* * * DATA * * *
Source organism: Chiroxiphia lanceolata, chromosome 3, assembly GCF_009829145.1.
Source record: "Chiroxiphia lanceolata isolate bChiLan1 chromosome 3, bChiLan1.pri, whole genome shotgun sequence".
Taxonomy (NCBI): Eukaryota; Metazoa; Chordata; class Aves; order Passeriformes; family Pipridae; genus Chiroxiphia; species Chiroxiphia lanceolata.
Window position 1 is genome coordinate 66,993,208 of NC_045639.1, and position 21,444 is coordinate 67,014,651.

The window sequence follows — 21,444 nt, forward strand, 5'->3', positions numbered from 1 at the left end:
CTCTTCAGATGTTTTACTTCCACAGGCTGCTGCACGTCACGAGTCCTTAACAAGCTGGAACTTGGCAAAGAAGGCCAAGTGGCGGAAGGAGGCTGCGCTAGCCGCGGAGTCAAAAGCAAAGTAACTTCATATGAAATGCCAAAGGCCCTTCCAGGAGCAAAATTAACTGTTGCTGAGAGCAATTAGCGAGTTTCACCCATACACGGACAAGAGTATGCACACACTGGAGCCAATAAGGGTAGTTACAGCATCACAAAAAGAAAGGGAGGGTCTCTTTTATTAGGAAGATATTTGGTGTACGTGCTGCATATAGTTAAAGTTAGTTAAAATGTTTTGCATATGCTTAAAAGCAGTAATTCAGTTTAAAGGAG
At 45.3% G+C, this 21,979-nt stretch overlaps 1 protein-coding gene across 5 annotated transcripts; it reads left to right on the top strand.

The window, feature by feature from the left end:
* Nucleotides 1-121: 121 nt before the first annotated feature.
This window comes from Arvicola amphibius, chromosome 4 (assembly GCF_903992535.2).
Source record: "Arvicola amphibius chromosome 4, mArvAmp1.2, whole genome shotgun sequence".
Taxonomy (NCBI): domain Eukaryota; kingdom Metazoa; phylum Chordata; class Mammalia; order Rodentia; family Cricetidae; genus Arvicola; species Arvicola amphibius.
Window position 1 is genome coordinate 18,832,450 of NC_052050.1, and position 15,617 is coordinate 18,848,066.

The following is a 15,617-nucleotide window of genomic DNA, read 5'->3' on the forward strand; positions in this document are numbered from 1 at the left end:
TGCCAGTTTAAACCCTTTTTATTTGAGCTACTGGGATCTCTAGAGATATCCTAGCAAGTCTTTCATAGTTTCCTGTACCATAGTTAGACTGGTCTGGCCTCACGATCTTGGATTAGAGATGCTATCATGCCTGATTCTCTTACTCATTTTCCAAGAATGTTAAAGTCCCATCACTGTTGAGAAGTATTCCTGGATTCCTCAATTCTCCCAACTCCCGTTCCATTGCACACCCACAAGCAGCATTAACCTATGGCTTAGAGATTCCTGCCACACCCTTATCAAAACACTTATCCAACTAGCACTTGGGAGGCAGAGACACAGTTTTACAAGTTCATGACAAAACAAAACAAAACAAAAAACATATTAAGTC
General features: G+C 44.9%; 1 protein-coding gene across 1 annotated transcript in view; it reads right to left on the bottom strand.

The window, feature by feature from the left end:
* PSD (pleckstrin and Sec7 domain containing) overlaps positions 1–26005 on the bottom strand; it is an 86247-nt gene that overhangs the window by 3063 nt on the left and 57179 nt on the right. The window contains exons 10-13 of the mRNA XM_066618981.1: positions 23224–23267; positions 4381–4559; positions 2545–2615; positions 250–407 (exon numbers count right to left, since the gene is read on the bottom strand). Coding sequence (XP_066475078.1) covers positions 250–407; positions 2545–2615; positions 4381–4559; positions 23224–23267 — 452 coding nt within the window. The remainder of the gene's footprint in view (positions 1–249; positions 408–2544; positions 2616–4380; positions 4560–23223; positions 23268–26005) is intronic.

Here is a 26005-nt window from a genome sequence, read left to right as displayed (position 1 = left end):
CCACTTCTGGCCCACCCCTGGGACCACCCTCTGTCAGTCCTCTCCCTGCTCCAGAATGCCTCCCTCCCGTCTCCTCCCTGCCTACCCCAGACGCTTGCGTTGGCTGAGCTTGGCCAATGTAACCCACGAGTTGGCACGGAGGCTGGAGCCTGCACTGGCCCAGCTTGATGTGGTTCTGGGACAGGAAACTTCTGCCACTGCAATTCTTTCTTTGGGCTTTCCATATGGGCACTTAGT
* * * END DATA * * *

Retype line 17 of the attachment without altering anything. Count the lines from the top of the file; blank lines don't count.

The window, feature by feature from the left end: